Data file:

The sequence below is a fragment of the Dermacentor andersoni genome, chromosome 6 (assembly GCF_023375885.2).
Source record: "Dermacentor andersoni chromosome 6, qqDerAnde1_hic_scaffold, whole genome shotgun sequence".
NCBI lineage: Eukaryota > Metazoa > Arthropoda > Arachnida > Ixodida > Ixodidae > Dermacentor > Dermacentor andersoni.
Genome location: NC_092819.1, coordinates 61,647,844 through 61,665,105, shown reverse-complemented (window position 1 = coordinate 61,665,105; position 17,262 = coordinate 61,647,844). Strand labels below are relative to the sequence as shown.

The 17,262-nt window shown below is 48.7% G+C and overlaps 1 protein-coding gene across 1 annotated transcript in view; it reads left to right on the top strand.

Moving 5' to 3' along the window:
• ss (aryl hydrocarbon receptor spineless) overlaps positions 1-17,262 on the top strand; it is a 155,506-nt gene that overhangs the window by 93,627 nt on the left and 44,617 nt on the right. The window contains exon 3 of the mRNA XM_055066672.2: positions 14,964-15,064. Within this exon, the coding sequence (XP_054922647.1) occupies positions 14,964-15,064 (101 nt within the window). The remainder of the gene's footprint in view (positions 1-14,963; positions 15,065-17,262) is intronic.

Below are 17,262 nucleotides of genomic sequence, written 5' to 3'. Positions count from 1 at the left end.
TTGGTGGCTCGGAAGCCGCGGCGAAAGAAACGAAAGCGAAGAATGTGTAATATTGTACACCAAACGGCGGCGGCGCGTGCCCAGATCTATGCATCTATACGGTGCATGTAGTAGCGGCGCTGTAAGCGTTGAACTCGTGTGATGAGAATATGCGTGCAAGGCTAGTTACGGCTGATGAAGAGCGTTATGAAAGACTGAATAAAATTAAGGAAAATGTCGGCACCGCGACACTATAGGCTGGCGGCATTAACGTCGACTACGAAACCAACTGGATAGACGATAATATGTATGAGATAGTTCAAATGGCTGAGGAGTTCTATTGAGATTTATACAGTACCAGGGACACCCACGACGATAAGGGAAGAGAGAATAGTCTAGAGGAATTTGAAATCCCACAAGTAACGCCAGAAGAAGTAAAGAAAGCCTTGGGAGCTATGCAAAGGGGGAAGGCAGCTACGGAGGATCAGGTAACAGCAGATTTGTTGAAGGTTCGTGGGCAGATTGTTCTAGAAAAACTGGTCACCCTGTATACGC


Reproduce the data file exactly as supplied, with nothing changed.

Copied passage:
The sequence below is a fragment of the Dermacentor andersoni genome, chromosome 6 (assembly GCF_023375885.2).
Source record: "Dermacentor andersoni chromosome 6, qqDerAnde1_hic_scaffold, whole genome shotgun sequence".
NCBI lineage: Eukaryota > Metazoa > Arthropoda > Arachnida > Ixodida > Ixodidae > Dermacentor > Dermacentor andersoni.
Genome location: NC_092819.1, coordinates 61,647,844 through 61,665,105, shown reverse-complemented (window position 1 = coordinate 61,665,105; position 17,262 = coordinate 61,647,844). Strand labels below are relative to the sequence as shown.

The 17,262-nt window shown below is 48.7% G+C and overlaps 1 protein-coding gene across 1 annotated transcript in view; it reads left to right on the top strand.

Moving 5' to 3' along the window:
• ss (aryl hydrocarbon receptor spineless) overlaps positions 1-17,262 on the top strand; it is a 155,506-nt gene that overhangs the window by 93,627 nt on the left and 44,617 nt on the right. The window contains exon 3 of the mRNA XM_055066672.2: positions 14,964-15,064. Within this exon, the coding sequence (XP_054922647.1) occupies positions 14,964-15,064 (101 nt within the window). The remainder of the gene's footprint in view (positions 1-14,963; positions 15,065-17,262) is intronic.

Below are 17,262 nucleotides of genomic sequence, written 5' to 3'. Positions count from 1 at the left end.
TTGGTGGCTCGGAAGCCGCGGCGAAAGAAACGAAAGCGAAGAATGTGTAATATTGTACACCAAACGGCGGCGGCGCGTGCCCAGATCTATGCATCTATACGGTGCATGTAGTAGCGGCGCTGTAAGCGTTGAACTCGTGTGATGAGAATATGCGTGCAAGGCTAGTTACGGCTGATGAAGAGCGTTATGAAAGACTGAATAAAATTAAGGAAAATGTCGGCACCGCGACACTATAGGCTGGCGGCATTAACGTCGACTACGAAACCAACTGGATAGACGATAATATGTATGAGATAGTTCAAATGGCTGAGGAGTTCTATTGAGATTTATACAGTACCAGGGACACCCACGACGATAAGGGAAGAGAGAATAGTCTAGAGGAATTTGAAATCCCACAAGTAACGCCAGAAGAAGTAAAGAAAGCCTTGGGAGCTATGCAAAGGGGGAAGGCAGCTACGGAGGATCAGGTAACAGCAGATTTGTTGAAGGTTCGTGGGCAGATTGTTCTAGAAAAACTGGTCACCCTGTATACGC